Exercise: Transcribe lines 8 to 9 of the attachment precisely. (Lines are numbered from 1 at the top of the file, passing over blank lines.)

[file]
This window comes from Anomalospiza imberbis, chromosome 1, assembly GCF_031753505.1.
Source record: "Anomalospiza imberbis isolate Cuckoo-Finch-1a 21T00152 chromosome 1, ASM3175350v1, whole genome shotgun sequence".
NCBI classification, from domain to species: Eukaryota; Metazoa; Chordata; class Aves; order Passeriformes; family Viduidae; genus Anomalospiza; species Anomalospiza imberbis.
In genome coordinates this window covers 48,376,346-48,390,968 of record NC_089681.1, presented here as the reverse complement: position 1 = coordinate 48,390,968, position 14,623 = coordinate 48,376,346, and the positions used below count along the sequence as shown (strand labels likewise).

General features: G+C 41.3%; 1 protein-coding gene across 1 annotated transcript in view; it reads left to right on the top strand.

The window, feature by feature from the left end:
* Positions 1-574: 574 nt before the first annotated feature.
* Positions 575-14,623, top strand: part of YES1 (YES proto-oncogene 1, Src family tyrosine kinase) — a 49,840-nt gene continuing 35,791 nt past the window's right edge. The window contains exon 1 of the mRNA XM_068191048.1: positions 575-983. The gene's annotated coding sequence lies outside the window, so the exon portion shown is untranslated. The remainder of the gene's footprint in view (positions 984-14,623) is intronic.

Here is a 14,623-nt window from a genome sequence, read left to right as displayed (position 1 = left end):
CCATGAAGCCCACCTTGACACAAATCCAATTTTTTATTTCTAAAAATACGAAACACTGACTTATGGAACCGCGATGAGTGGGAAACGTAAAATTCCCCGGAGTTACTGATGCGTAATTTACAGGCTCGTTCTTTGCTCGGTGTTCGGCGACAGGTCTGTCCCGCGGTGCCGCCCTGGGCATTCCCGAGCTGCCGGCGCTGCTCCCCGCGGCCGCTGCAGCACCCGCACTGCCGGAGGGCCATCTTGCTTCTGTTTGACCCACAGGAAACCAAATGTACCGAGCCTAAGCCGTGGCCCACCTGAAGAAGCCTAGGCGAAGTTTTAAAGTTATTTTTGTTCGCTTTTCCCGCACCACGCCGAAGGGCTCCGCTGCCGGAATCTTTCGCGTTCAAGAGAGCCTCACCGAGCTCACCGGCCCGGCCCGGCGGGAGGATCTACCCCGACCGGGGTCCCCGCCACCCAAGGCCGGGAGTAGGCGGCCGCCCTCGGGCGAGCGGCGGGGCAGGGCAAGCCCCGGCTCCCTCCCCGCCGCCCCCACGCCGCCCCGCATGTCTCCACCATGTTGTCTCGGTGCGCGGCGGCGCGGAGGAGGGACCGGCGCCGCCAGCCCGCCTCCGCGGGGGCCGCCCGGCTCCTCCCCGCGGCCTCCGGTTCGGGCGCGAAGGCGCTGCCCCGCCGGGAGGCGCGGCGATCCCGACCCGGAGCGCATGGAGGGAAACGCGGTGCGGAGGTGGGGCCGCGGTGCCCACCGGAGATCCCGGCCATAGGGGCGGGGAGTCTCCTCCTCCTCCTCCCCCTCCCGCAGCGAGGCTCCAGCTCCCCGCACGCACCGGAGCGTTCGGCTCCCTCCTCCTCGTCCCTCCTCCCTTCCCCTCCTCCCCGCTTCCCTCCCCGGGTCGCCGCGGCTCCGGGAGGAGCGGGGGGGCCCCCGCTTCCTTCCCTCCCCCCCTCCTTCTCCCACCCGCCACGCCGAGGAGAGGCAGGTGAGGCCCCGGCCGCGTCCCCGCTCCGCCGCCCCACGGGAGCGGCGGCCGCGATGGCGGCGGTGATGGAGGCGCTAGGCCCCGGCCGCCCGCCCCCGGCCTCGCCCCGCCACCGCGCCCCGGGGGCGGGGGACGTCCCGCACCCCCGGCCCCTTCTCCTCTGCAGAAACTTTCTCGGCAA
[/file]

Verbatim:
* Positions 575-14,623, top strand: part of YES1 (YES proto-oncogene 1, Src family tyrosine kinase) — a 49,840-nt gene continuing 35,791 nt past the window's right edge. The window contains exon 1 of the mRNA XM_068191048.1: positions 575-983. The gene's annotated coding sequence lies outside the window, so the exon portion shown is untranslated. The remainder of the gene's footprint in view (positions 984-14,623) is intronic.

Here is a 14,623-nt window from a genome sequence, read left to right as displayed (position 1 = left end):